As the implementation of the Energiewende in Germany is making itself increasingly felt in the distribution networks, this article explores how the growing amount of distributed renewable energy impacts the Distribution System Operator (DSO) and its responsibility for public values, such as the availability, affordability, and environmental sustainability of the electricity infrastructure. Although the German government’s aim is twofold, promote the energy transition and at the same time maintain a balance between the energy-related public values, it turns out that current legislation limits the realization of environmental sustainability as a public value, particularly where the Energiewende is taking place: at the distribution level.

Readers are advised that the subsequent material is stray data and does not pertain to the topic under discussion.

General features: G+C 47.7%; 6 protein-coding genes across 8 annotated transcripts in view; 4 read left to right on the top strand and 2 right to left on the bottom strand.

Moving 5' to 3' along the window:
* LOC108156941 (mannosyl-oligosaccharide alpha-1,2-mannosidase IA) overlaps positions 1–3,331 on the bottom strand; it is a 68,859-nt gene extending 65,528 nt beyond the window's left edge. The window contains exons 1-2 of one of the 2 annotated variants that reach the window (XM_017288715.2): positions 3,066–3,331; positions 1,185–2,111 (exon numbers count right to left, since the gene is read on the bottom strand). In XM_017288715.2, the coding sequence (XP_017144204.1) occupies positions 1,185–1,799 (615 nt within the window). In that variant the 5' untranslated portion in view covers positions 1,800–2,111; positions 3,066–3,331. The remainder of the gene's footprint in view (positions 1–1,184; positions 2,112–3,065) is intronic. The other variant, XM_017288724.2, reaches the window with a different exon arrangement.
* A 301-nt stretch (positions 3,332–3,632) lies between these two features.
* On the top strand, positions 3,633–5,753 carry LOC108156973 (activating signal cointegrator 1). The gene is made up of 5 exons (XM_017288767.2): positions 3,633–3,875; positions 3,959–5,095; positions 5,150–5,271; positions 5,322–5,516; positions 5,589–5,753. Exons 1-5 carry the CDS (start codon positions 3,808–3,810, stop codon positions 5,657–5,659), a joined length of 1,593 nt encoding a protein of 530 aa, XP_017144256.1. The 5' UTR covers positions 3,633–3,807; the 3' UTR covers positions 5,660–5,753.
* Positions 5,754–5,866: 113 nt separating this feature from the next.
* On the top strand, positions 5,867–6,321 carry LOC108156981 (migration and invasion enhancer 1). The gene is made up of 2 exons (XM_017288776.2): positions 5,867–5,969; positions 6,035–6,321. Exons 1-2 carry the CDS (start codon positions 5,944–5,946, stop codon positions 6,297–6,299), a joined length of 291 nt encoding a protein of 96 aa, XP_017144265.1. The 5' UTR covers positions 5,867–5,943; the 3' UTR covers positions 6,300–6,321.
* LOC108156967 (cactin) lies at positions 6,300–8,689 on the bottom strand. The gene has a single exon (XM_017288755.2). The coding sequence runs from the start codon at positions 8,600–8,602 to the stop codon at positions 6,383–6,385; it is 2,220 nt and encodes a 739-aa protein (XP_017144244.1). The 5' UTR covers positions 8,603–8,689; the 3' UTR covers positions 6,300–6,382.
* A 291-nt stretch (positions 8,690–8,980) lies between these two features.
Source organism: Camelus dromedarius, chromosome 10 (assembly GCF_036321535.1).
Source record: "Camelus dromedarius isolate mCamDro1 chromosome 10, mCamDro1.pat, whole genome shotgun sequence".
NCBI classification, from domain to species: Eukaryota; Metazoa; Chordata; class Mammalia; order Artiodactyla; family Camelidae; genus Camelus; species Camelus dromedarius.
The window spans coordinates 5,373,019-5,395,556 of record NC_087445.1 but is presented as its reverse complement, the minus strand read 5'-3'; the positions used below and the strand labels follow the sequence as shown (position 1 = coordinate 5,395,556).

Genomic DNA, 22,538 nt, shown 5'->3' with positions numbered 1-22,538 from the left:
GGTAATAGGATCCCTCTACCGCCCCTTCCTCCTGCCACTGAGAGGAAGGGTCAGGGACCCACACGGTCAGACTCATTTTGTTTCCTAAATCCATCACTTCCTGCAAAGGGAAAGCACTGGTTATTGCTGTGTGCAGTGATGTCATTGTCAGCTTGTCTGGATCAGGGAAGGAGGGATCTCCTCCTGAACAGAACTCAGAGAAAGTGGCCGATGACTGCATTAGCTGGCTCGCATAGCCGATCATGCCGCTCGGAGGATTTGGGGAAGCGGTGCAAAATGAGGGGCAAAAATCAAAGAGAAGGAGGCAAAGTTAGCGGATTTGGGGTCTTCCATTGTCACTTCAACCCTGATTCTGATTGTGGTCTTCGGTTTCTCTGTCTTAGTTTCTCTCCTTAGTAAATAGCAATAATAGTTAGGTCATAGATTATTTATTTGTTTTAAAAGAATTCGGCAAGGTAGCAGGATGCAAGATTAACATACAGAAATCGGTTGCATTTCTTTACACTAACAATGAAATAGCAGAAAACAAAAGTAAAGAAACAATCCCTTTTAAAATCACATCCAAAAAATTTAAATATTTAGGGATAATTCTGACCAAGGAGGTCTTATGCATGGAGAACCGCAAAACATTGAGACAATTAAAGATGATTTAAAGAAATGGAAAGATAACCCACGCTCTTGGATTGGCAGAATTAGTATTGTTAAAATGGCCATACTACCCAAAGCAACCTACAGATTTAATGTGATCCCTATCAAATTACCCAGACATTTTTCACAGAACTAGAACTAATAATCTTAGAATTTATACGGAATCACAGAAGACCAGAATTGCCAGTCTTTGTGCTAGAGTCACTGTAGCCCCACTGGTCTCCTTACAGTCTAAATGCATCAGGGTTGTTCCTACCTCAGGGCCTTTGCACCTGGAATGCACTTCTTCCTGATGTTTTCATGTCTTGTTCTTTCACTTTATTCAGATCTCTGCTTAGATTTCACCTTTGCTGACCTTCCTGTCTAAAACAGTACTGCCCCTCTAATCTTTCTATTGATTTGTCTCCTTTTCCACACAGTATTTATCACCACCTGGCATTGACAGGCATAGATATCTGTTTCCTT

This article studies the interaction between the law and its regulation of technology, the technological advances driving the energy transition, and the safeguarding of public values. More room for environmental sustainability as a public value would help German DSOs play their pivotal role in the Energiewende. Interviews and an online survey with energy sector representatives demonstrate that DSOs need more legal leeway, enabling them to give more consideration to environmental sustainability and make public value trade-offs that should be based on clear criteria laid down by law and decree-law and decided upon in a transparent process.European Energy and Environmental Law Review